Fake ChatGPT app with new malware is stealing users’ Instagram and Gmail credentials, users beware!

Fake ChatGPT

Fake ChatGPT: Global adoption of ChatGPT is growing, and it looks like hackers are taking advantage of this to defraud users. Kaspersky security experts have uncovered a Fake ChatGPT desktop program that is loaded with fresh malware and may be able to steal users’ social media login information. The cybersecurity company reports in a blog post that links to the bogus desktop app are being shared on Facebook, Twitter, and Instagram. Even those who download the Fake ChatGPT will receive a $50 credit to their bank account, according to several social media posts with the link. Yet in order to collect users’ data, the program essentially injects malware into the system.

The business has named the new malware Fobo (Trojan-PSW.Win64.Fobo). Researchers say that hackers have built a Fake ChatGPT website that resembles the real one almost exactly. Users are transported to the bogus website whenever they click on the link in social media posts. When users choose to download the program, the installation stops abruptly in the middle and displays an error notice.

In truth, the Fobo virus keeps installing itself in the background. Researchers draw attention to the fact that this malware is meant to steal data from cookies that contain login passwords. Several browsers are affected by the malware, including Chrome, Edge, Firefox, and Brave. In particular, login information for commercial accounts on Facebook, TikTok, and Google can be stolen if hackers gain access to cookies. Other data may also be taken by hackers, such as the amount of money used for advertising and the account’s balance.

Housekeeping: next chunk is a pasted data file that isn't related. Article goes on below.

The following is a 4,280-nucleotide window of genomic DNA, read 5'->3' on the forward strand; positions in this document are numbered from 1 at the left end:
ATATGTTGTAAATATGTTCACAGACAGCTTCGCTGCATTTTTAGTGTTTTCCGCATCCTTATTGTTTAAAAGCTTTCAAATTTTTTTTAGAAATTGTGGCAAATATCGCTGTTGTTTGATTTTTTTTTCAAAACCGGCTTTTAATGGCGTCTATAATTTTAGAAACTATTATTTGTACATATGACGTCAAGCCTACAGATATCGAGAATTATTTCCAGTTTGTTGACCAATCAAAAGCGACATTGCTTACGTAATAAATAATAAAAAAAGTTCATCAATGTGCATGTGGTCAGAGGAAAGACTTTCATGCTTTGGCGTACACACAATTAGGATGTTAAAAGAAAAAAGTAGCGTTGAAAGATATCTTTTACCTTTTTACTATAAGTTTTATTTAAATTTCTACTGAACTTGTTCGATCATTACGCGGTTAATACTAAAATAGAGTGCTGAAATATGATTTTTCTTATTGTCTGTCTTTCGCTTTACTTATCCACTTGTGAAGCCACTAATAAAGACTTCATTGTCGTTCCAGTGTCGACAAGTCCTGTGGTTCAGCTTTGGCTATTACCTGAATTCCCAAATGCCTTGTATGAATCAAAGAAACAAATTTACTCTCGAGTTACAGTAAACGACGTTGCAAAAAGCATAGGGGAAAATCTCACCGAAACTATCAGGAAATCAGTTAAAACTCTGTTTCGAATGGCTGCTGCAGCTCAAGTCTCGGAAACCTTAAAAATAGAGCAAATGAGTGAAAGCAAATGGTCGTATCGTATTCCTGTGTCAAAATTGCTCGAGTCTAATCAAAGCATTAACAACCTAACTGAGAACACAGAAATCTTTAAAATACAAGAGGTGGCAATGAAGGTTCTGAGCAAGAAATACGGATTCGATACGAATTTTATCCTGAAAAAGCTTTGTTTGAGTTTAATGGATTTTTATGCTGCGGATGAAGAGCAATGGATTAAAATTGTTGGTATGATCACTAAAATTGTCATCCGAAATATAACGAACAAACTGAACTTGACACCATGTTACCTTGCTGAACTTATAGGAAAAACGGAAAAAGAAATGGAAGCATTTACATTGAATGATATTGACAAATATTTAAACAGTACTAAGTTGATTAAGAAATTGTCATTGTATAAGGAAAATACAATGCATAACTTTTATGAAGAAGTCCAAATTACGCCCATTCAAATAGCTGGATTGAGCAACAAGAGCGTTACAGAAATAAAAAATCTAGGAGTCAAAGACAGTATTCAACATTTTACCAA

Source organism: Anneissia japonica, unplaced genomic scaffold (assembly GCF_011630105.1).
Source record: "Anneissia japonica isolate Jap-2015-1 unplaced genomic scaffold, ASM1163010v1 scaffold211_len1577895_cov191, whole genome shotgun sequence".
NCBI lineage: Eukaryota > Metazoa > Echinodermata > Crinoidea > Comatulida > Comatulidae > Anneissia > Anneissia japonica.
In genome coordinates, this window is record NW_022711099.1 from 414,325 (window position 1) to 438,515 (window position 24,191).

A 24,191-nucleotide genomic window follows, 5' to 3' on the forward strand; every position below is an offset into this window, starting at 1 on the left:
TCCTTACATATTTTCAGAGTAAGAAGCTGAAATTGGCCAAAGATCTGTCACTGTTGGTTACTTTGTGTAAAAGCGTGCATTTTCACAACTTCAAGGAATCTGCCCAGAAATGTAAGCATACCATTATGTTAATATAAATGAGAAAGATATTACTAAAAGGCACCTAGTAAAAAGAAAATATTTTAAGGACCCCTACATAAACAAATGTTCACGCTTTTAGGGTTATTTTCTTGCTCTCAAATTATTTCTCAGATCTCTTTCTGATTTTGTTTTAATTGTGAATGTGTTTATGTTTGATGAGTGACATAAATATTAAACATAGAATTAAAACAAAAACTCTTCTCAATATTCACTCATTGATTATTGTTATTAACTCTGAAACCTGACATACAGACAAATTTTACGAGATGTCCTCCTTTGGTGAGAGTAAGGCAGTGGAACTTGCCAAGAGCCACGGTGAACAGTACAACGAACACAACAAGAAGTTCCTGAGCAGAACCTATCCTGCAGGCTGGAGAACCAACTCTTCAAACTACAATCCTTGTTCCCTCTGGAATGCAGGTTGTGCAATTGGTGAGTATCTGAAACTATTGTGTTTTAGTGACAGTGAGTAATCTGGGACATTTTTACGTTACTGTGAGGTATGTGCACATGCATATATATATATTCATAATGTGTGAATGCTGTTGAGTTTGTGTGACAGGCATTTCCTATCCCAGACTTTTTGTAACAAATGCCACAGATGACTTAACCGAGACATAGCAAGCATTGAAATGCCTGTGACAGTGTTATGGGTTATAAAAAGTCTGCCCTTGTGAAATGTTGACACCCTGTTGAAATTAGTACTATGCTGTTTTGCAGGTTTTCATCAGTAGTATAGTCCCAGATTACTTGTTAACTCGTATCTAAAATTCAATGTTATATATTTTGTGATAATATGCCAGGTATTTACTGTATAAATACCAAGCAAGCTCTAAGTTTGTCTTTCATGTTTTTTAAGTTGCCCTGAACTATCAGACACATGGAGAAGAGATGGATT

Experts assert that attackers are aiming for the international market. Users in Africa, Asia, Europe, and America have been attacked by the fake ChatGPT desktop client.

Darya Ivanova, a security specialist at Kaspersky, described the Fobo trojan as follows: “An excellent illustration of how attackers are using social engineering techniques to take advantage of consumers’ faith in well-known products and services in this campaign against ChatGPT. It is crucial for people to comprehend that just because a service seems authentic, it may not actually be. Users can defend themselves against these assaults by being knowledgeable and being vigilant.”

Readers should be aware that there is no official ChatGPT app. Users can register to access the site and use the AI-powered chatbot for free. OpenAI, the company that created ChatGPT, now released a premium version that enables customers to utilize ChatGPT faster. In addition, Microsoft has introduced a Bing AI chatbot that is integrated into the Edge browser and Bing Search. If prospective users do not have access to the original ChatGPT, they can test the Microsoft chatbot since it is powered by the same technology as ChatGPT.

Microsoft released an improved version of the Bing app for Android and iOS earlier this week. In the new app, Bing AI is present.

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